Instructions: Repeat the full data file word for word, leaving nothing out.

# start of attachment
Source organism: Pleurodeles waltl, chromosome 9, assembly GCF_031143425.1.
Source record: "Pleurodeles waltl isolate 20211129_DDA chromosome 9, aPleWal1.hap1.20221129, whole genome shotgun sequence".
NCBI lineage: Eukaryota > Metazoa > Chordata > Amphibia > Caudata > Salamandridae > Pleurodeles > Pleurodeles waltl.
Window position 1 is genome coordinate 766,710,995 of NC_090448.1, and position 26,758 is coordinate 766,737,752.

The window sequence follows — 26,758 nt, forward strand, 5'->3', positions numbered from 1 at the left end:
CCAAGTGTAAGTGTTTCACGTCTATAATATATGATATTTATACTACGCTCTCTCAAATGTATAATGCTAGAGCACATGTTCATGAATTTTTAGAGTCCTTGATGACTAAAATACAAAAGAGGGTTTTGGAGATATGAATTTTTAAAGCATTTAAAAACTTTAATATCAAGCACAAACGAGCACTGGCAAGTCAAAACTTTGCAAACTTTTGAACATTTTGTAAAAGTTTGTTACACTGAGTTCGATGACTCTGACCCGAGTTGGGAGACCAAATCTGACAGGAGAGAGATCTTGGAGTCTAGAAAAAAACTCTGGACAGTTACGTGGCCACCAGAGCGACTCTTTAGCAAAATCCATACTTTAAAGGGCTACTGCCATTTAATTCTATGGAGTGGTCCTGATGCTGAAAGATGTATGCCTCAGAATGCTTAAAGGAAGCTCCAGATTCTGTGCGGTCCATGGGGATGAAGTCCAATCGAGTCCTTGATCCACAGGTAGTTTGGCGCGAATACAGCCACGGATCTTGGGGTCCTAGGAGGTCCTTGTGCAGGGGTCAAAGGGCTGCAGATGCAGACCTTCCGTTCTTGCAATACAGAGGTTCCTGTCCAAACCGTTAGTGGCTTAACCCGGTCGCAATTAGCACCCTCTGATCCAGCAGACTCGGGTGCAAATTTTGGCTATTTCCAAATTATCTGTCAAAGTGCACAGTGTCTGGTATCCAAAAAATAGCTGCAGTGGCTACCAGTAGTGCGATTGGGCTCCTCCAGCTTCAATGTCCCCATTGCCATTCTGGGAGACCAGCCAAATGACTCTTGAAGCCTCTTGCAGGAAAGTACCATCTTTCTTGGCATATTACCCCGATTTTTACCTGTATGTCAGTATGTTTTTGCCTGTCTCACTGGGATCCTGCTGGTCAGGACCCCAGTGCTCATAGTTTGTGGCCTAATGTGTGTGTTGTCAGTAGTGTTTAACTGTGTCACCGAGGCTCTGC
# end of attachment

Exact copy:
Source organism: Pleurodeles waltl, chromosome 9, assembly GCF_031143425.1.
Source record: "Pleurodeles waltl isolate 20211129_DDA chromosome 9, aPleWal1.hap1.20221129, whole genome shotgun sequence".
NCBI lineage: Eukaryota > Metazoa > Chordata > Amphibia > Caudata > Salamandridae > Pleurodeles > Pleurodeles waltl.
Window position 1 is genome coordinate 766,710,995 of NC_090448.1, and position 26,758 is coordinate 766,737,752.

The window sequence follows — 26,758 nt, forward strand, 5'->3', positions numbered from 1 at the left end:
CCAAGTGTAAGTGTTTCACGTCTATAATATATGATATTTATACTACGCTCTCTCAAATGTATAATGCTAGAGCACATGTTCATGAATTTTTAGAGTCCTTGATGACTAAAATACAAAAGAGGGTTTTGGAGATATGAATTTTTAAAGCATTTAAAAACTTTAATATCAAGCACAAACGAGCACTGGCAAGTCAAAACTTTGCAAACTTTTGAACATTTTGTAAAAGTTTGTTACACTGAGTTCGATGACTCTGACCCGAGTTGGGAGACCAAATCTGACAGGAGAGAGATCTTGGAGTCTAGAAAAAAACTCTGGACAGTTACGTGGCCACCAGAGCGACTCTTTAGCAAAATCCATACTTTAAAGGGCTACTGCCATTTAATTCTATGGAGTGGTCCTGATGCTGAAAGATGTATGCCTCAGAATGCTTAAAGGAAGCTCCAGATTCTGTGCGGTCCATGGGGATGAAGTCCAATCGAGTCCTTGATCCACAGGTAGTTTGGCGCGAATACAGCCACGGATCTTGGGGTCCTAGGAGGTCCTTGTGCAGGGGTCAAAGGGCTGCAGATGCAGACCTTCCGTTCTTGCAATACAGAGGTTCCTGTCCAAACCGTTAGTGGCTTAACCCGGTCGCAATTAGCACCCTCTGATCCAGCAGACTCGGGTGCAAATTTTGGCTATTTCCAAATTATCTGTCAAAGTGCACAGTGTCTGGTATCCAAAAAATAGCTGCAGTGGCTACCAGTAGTGCGATTGGGCTCCTCCAGCTTCAATGTCCCCATTGCCATTCTGGGAGACCAGCCAAATGACTCTTGAAGCCTCTTGCAGGAAAGTACCATCTTTCTTGGCATATTACCCCGATTTTTACCTGTATGTCAGTATGTTTTTGCCTGTCTCACTGGGATCCTGCTGGTCAGGACCCCAGTGCTCATAGTTTGTGGCCTAATGTGTGTGTTGTCAGTAGTGTTTAACTGTGTCACCGAGGCTCTGC